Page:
These might seem small but they are critical distinctions, especially if you are one of the SABC employees who had to deal with the decision. Do you film? Don’t you film? What do you film? Even if we take it that the press release is wrong, it still isn’t clear for in the same interview, Mr Motsoeneng goes on to say how if the SABC (public property) was attacked and burning the SABC would show it.
“… example Stephen, remember SABC previously did burn, there were no journalists there were no cameras. I mean all people rush to the SABC even SABC we show SABC burning, we will do that. But we are not going to incite people to burn property as SABC.”
Clear as mud? Good.
Now that we know what we don’t know, perhaps the decision would make sense if only we knew why they were doing this. What is the wrong they seek to address? This too sadly is not clear, but we can surmise that it is to do with communities who destroy public property. To be clear, this is an action that normally should be condemned. We see in the press release that there is clearly some conflation of showing the violence with promoting it.
“These actions are regrettable and viewed as regressive on the developments made after 22 years of South Africa’s democracy. Continuing to promote them might encourage other communities to do the same.”
This surely cannot be correct? Showing stories about crime, or corruption for example, usually serves to highlight how these actions undermine our democracy, how justice can be applied and people held accountable. Showing the Oscar Pistorius trial may sometimes have been sensationalist, but it didn’t suddenly result in an escalation of intimate femicide.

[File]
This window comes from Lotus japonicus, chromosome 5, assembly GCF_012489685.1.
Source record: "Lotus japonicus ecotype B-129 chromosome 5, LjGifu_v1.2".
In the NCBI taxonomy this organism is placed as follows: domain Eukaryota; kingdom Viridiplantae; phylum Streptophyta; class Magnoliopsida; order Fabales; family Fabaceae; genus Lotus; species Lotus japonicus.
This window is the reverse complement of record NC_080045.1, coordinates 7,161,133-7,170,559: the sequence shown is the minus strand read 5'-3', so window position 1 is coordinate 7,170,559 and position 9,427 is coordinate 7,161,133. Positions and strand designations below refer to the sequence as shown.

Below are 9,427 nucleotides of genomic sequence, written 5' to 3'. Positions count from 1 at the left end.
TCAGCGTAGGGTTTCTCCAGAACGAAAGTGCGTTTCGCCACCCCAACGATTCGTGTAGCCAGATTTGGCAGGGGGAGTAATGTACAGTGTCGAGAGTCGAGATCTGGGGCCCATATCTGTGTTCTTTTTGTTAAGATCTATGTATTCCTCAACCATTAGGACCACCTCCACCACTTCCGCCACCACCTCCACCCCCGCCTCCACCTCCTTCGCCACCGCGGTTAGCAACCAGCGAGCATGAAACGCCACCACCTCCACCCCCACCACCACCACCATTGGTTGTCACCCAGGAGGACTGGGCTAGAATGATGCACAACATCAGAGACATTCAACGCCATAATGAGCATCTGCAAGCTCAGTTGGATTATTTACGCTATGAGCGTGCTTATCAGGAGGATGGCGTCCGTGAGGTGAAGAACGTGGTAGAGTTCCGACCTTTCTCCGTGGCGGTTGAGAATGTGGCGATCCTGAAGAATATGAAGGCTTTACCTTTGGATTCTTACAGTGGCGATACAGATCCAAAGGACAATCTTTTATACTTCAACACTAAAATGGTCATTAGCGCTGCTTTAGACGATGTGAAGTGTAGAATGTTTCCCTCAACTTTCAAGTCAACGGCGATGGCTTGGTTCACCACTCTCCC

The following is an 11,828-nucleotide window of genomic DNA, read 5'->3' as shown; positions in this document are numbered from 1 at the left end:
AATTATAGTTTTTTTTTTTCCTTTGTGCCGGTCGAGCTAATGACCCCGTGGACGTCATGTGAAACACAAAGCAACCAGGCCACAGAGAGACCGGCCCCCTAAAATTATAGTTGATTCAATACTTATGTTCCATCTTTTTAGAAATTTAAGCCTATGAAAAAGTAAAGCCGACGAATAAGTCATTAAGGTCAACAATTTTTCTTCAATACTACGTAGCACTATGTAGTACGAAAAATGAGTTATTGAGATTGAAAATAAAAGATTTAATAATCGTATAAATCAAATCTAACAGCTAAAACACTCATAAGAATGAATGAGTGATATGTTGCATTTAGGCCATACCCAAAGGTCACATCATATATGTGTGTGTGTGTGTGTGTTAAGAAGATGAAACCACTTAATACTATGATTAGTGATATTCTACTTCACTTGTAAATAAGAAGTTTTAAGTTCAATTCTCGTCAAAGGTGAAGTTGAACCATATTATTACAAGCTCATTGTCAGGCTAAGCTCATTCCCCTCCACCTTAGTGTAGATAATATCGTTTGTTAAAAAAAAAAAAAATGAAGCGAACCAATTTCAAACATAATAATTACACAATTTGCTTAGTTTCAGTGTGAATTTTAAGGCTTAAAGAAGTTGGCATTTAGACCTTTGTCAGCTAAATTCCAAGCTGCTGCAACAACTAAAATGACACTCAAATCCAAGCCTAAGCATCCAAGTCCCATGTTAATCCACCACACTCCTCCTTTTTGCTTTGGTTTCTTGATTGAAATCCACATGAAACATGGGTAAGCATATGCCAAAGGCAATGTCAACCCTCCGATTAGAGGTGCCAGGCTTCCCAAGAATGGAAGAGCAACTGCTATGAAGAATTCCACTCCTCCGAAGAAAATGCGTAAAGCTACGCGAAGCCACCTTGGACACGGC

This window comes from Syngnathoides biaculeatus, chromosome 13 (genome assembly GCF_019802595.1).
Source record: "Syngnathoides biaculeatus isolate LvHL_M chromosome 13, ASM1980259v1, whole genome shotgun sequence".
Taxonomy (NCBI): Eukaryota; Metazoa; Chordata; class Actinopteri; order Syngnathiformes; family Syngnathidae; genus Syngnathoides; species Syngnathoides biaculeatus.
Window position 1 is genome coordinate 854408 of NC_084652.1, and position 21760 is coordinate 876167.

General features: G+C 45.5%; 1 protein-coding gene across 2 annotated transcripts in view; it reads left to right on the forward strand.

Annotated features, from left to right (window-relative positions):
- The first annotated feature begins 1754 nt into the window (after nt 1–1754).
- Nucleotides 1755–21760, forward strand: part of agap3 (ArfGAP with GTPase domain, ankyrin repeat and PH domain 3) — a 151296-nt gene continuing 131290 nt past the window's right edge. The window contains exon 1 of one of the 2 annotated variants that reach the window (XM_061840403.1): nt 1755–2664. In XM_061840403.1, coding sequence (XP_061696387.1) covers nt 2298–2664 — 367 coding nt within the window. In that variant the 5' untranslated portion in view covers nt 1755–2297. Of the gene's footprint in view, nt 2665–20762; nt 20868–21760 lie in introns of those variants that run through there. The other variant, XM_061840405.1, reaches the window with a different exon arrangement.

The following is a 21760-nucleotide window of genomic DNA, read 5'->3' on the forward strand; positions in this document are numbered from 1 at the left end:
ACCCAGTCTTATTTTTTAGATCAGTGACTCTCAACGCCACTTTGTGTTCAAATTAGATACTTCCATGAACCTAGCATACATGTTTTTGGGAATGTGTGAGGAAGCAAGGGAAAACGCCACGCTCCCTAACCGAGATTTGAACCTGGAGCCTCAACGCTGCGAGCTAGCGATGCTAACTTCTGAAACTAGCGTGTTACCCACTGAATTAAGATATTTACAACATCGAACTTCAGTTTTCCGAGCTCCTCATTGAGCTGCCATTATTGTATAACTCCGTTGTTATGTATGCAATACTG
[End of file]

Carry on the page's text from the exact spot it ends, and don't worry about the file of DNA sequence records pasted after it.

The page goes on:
Another possible motive implied seems to suggest the reason for the banning was not to give publicity to such actions.
“… we will not assist these individuals to push their agenda that seeks media attention.”
While there may be some instances where people play up for the cameras, in which case we have to ask whether such stories are news, we know from Vuwani that the destruction of at least six schools took place before any journalists were present, and subsequent schools were often burnt overnight with few if any cameras to witness the destruction. On a more fundamental level, however, the idea that communities “will be encouraged to do the same” if they see them on TV is both patronising and offensive as it assumes no agency of people, or context or cause for other community protests.
We also know that there are a number of existing challenges we face that are equally if not more repugnant to our nation – gender-based violence, racism, poverty, crime, corruption. Surely the SABC should seek to address all of these too? So can it be that the problem is the destruction of public property and schools, and that they make it so urgent that such an extraordinary decision is taken? It is worth noting at this point the responses that have emerged that are in support of the decision, as they offer some options as to why.